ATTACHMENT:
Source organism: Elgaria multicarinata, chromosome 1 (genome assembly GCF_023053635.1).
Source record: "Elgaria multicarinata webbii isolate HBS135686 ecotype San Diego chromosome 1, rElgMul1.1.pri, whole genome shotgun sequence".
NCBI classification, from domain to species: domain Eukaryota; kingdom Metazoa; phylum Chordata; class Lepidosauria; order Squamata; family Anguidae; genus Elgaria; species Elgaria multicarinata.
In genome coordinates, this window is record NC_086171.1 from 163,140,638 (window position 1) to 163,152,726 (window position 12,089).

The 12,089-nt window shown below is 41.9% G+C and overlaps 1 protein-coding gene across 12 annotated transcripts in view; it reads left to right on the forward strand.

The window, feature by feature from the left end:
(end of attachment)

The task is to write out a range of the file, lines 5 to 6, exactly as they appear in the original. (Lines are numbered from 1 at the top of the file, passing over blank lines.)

The 12,089-nt window shown below is 41.9% G+C and overlaps 1 protein-coding gene across 12 annotated transcripts in view; it reads left to right on the forward strand.

The window, feature by feature from the left end: